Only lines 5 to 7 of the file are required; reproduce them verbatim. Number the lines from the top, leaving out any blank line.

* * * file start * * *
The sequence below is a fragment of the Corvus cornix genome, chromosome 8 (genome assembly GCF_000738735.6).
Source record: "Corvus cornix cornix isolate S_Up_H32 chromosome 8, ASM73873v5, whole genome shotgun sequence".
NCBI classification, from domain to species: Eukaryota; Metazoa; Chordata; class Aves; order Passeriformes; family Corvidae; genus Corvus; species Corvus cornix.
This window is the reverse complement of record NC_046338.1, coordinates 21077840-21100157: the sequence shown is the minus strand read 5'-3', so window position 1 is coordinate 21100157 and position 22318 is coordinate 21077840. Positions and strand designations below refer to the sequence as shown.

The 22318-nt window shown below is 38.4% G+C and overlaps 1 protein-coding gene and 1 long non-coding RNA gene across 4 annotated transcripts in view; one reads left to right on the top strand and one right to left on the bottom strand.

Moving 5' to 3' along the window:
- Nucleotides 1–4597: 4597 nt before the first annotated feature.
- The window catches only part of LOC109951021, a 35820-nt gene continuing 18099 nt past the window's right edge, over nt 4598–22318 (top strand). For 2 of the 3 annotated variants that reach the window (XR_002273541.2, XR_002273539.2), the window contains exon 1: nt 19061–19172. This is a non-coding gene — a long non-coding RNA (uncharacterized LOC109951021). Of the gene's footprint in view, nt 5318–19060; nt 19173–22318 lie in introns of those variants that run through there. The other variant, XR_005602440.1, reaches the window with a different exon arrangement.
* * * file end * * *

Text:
The 22318-nt window shown below is 38.4% G+C and overlaps 1 protein-coding gene and 1 long non-coding RNA gene across 4 annotated transcripts in view; one reads left to right on the top strand and one right to left on the bottom strand.

Moving 5' to 3' along the window:
- Nucleotides 1–4597: 4597 nt before the first annotated feature.